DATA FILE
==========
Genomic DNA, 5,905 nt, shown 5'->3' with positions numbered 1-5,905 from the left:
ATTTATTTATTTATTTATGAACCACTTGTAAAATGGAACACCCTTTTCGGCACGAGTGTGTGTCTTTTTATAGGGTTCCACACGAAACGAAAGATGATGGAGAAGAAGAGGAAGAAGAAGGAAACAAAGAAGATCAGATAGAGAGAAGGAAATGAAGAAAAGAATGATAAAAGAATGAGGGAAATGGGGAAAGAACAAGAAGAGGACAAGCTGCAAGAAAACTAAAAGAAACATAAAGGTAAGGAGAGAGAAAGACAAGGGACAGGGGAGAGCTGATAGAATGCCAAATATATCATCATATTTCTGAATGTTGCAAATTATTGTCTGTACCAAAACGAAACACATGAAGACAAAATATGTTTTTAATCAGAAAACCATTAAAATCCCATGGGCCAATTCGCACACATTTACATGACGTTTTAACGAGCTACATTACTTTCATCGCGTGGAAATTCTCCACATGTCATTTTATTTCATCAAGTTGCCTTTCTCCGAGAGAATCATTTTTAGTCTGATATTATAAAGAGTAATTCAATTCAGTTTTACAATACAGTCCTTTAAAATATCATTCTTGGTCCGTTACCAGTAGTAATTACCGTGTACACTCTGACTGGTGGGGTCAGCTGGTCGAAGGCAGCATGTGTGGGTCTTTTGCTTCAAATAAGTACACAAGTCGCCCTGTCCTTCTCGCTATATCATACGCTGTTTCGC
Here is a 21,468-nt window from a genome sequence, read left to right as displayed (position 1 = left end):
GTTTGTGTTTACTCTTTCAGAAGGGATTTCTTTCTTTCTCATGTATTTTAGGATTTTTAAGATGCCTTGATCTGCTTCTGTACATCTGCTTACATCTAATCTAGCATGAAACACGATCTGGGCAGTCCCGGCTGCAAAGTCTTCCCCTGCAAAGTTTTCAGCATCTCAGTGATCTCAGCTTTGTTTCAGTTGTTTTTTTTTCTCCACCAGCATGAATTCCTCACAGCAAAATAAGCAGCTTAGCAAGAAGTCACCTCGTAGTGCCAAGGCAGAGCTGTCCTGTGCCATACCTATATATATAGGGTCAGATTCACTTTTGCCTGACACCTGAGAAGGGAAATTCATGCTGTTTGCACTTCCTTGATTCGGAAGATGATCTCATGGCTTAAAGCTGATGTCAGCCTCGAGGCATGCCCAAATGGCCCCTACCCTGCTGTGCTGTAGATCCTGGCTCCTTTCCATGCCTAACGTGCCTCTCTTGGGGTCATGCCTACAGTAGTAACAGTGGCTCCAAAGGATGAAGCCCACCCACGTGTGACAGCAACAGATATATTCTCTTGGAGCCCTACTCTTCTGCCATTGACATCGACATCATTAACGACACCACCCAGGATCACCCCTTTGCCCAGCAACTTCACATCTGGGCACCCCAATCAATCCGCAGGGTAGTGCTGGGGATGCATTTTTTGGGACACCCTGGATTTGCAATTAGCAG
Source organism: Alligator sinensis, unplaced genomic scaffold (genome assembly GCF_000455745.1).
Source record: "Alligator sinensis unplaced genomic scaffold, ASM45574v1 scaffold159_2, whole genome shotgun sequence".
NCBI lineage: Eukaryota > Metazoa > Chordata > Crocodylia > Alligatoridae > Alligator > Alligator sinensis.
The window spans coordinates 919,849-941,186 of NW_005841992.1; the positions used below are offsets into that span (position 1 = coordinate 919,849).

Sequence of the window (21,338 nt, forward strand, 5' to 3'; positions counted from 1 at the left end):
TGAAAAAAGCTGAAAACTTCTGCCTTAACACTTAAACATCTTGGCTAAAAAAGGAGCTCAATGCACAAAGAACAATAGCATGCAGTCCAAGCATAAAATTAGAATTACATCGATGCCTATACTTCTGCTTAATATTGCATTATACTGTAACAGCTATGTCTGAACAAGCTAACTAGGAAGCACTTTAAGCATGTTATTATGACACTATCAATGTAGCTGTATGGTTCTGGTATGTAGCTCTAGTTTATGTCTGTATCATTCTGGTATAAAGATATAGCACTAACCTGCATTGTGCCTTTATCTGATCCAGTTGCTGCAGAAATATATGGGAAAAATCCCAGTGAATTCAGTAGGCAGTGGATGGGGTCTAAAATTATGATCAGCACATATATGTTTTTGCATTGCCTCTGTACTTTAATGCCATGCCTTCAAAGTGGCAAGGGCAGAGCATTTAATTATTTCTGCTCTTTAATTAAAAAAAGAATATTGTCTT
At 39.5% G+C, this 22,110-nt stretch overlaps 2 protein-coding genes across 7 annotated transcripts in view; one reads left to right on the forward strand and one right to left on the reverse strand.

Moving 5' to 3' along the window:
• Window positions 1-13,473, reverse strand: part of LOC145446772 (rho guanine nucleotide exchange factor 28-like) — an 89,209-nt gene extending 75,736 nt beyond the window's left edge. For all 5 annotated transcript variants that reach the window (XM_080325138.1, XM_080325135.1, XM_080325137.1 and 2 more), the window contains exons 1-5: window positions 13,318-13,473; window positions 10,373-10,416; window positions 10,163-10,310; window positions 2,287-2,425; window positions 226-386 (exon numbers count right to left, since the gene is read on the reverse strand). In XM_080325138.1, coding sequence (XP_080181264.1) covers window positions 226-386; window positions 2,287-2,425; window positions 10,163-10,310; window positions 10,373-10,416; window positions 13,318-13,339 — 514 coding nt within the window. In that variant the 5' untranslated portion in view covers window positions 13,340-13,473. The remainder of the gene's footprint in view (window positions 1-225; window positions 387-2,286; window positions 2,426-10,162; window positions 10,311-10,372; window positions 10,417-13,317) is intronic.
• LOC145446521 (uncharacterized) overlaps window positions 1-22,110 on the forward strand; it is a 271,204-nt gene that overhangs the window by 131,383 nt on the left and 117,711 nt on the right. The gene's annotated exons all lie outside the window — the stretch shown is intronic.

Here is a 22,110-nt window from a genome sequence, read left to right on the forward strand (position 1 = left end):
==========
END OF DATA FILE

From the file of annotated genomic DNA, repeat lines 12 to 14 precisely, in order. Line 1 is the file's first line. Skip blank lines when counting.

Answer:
Moving 5' to 3' along the window:
• Window positions 1-13,473, reverse strand: part of LOC145446772 (rho guanine nucleotide exchange factor 28-like) — an 89,209-nt gene extending 75,736 nt beyond the window's left edge. For all 5 annotated transcript variants that reach the window (XM_080325138.1, XM_080325135.1, XM_080325137.1 and 2 more), the window contains exons 1-5: window positions 13,318-13,473; window positions 10,373-10,416; window positions 10,163-10,310; window positions 2,287-2,425; window positions 226-386 (exon numbers count right to left, since the gene is read on the reverse strand). In XM_080325138.1, coding sequence (XP_080181264.1) covers window positions 226-386; window positions 2,287-2,425; window positions 10,163-10,310; window positions 10,373-10,416; window positions 13,318-13,339 — 514 coding nt within the window. In that variant the 5' untranslated portion in view covers window positions 13,340-13,473. The remainder of the gene's footprint in view (window positions 1-225; window positions 387-2,286; window positions 2,426-10,162; window positions 10,311-10,372; window positions 10,417-13,317) is intronic.
• LOC145446521 (uncharacterized) overlaps window positions 1-22,110 on the forward strand; it is a 271,204-nt gene that overhangs the window by 131,383 nt on the left and 117,711 nt on the right. The gene's annotated exons all lie outside the window — the stretch shown is intronic.